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UbiSim Prepares Nurse Learners for the Next Generation NCLEX

The Next Generation NCLEX is coming – is your nursing program ready?

The Next Generation NCLEX is a radical change from the current nursing licensure exam. With an expected rollout in Spring 2023, the new exam is all about clinical judgment. Read on to learn what clinical judgment is, why it matters, and how UbiSim’s immersive VR simulations prepare nurse learners to excel on the Next Generation NCLEX.

Why Clinical Judgment Matters

Clinical judgment is an iterative process where nurses observe and assess clinical situations, prioritize client needs, and generate evidence-based solutions for safe client care. According to a recent nursing knowledge survey, clinical judgment is rated as an important skill by new graduate nurses, educators, and administrators. 

Despite these high ratings, evidence shows clinical judgment is lacking among new nurses. According to the National Council of State Boards of Nursing (NCSBN), nurses are involved in 50% of patient errors, with 65% of those errors caused by poor clinical judgment. A recent study of 5,000 newly graduated nurses found that only 23% demonstrated adequate clinical judgment skills.

In response to the needs of healthcare stakeholders, the Next Generation NCLEX was created to evaluate the clinical judgment of new graduate nurses. The Next Generation NCLEX will replace the current exam, presenting radically new question types. Nurse educators must support their learners in developing clinical judgment in order to pass the Next Generation NCLEX and enter practice as safe and competent new nurses.

How Clinical Judgment is Measured

The NCSBN Clinical Judgment Measurement Model (CJMM) is a valid framework for measuring clinical judgment and decision-making. The CJMM features various layers that comprise the clinical judgment process.

Layer 3 is the basis for Next Generation NCLEX test items and case studies. This layer outlines the six measurable, cognitive skills for appropriate clinical judgment: recognize cues, analyze cues, prioritize hypotheses, generate solutions, take action, and evaluate outcomes.

The NCSBN Clinical Judgment Measurement Model. Retrieved from https://www.ncsbn.org/14798.htm

 

How UbiSim Prepares Your Learners for the Next Generation NCLEX

All UbiSim scenarios are built upon the CJMM. During the scenario design process, our nurse educators align the needs assessment with Layer 3 of the CJMM. This ensures that learners have an opportunity to perform all steps of the clinical judgment process, from recognizing cues through evaluating outcomes. Educators can instantly use our diverse library of pre-made scenarios, or use our web-based Editor to easily customize or create their own VR scenarios focused on clinical judgment.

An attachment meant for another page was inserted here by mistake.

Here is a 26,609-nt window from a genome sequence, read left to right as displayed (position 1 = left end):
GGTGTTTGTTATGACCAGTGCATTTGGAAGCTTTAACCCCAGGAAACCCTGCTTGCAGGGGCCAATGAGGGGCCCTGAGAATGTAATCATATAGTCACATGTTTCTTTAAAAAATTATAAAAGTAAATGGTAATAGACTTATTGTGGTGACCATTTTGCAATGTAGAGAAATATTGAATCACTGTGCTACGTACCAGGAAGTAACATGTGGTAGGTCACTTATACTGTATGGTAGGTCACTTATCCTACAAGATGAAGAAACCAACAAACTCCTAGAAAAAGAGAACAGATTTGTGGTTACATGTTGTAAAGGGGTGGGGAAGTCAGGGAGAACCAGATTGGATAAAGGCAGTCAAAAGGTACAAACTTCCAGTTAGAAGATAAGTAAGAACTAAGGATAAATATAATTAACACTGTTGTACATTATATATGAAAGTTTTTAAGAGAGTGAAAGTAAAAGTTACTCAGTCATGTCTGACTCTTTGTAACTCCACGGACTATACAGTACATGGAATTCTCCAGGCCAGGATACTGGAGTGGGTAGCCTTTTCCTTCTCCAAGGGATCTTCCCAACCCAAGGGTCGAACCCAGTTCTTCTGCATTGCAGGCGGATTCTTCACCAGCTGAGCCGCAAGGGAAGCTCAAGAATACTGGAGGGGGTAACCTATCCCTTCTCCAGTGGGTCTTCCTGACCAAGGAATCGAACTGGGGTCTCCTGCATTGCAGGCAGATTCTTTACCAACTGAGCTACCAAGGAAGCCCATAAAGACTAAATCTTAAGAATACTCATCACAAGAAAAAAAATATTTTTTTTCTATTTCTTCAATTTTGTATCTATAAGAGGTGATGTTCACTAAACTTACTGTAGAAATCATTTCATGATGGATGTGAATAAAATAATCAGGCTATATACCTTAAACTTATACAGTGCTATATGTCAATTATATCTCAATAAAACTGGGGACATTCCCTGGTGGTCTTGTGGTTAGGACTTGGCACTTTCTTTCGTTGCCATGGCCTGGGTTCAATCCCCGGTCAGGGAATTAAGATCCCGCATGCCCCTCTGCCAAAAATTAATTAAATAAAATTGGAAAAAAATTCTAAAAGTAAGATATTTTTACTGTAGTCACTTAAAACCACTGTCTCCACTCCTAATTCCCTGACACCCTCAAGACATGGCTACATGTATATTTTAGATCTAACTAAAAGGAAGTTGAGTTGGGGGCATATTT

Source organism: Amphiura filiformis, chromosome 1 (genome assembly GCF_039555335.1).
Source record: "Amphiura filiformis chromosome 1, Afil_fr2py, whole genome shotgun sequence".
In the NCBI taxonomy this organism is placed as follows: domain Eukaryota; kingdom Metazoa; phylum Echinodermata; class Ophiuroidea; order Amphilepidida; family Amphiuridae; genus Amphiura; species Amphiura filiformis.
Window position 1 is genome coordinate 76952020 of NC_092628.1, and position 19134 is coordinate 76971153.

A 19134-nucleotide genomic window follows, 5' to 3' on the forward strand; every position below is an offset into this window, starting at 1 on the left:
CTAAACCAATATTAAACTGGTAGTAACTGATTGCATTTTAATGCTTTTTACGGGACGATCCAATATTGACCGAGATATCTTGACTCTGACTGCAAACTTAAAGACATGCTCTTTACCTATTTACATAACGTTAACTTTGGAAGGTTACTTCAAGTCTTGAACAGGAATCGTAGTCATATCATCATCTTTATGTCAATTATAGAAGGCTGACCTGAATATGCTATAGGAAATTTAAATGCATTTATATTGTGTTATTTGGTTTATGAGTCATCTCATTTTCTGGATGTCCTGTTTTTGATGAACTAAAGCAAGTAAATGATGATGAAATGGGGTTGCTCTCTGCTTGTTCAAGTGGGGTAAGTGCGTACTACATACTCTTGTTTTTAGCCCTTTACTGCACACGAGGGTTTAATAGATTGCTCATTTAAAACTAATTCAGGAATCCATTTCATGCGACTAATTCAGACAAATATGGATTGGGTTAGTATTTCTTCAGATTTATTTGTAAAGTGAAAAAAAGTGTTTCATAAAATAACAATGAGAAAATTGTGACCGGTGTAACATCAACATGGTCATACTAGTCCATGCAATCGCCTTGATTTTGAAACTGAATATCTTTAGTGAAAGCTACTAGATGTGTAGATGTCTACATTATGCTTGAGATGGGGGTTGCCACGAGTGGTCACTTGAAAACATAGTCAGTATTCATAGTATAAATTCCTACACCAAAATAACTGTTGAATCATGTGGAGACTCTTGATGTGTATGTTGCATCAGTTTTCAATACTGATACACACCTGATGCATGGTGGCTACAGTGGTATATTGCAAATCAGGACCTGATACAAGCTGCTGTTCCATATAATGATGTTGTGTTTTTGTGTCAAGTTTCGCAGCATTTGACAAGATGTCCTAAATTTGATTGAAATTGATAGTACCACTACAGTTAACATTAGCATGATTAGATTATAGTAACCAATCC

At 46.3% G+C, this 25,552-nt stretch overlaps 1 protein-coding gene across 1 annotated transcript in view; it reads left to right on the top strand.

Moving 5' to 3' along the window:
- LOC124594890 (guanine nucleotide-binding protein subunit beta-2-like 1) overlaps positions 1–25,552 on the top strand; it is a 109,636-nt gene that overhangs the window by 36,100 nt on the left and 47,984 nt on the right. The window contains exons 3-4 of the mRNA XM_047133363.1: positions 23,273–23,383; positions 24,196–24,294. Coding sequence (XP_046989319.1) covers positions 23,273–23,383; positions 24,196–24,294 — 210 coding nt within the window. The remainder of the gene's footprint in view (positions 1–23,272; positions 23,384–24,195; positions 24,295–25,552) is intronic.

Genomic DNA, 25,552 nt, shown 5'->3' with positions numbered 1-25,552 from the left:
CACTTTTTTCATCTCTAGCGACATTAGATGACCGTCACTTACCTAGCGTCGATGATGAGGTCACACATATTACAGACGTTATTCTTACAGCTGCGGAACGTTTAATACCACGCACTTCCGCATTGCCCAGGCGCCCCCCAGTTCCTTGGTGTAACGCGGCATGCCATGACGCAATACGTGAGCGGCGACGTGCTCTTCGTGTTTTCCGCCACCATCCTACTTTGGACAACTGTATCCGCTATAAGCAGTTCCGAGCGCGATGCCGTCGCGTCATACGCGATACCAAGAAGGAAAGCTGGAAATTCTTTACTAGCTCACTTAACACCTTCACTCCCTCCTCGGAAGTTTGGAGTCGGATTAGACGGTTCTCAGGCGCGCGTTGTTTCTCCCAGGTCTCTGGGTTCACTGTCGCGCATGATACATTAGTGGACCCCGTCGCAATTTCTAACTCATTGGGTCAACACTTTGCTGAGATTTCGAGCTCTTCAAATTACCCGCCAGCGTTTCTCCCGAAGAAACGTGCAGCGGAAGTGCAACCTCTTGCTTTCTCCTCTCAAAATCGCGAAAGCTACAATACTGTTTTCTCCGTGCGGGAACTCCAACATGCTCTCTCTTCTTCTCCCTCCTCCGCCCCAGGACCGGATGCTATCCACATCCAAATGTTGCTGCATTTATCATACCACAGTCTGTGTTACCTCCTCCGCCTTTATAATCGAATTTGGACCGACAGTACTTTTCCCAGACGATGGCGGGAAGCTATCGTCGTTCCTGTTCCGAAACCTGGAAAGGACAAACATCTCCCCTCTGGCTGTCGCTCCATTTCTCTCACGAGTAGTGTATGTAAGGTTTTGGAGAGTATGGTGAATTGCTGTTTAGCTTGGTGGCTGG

UbiSim also provides a realistic context for learners to develop clinical judgment skills. Time constraints, risks, and consequences all affect the decision-making process, and these realistic elements are present throughout our scenarios. 

Ready to explore how UbiSim prepares your nurse learners for the Next Generation NCLEX? Contact us for a free demo today!

 

How Learners Use Clinical Judgment in UbiSim Scenarios:

Recognize Cues

Nurses recognize cues to determine what matters most in the healthcare setting. Some cues are extremely important to managing the client, while others may not be an immediate concern. 

A few – of many – recognizable cues within a UbiSim scenario include:

  • An interactive EHR with the client’s health history, provider orders, medications, diagnostic images, and lab results
  • An authentic bedside monitor displaying vital signs in real time
  • A variety of realistic subjective and objective assessment findings

Learners interact with the client and care environment just as they would in a real-life clinical setting. Learners navigate the EHR, communicate with the client, peers, and family, and perform a physical assessment, all without menus or “point-and-click” interfaces. This realistic encounter challenges learners to recognize relevant cues that require immediate follow-up, such as vital sign changes and client complaints of chest pain and shortness of breath.

A nurse learner recognizes cues from the client assessment – including cyanosis and abnormal lung sounds

Analyze Cues

The next step is for learners to analyze the recognized cues and link them to the client’s clinical presentation. Learners identify if the relevant cues signify an improvement or worsening in the client’s condition. 

As learners analyze cues, they consider the following:

  • Does a family member’s concern indicate a worsening of the client’s condition? 
  • Does the EHR information accurately reflect the client’s condition, or is there a new problem developing? 
  • Which potential complications is the client most at risk for? 

Learners analyze these various cues in a realistic, immersive clinical environment.

Nurse learners analyze cues from a concerned parent

Prioritize Hypotheses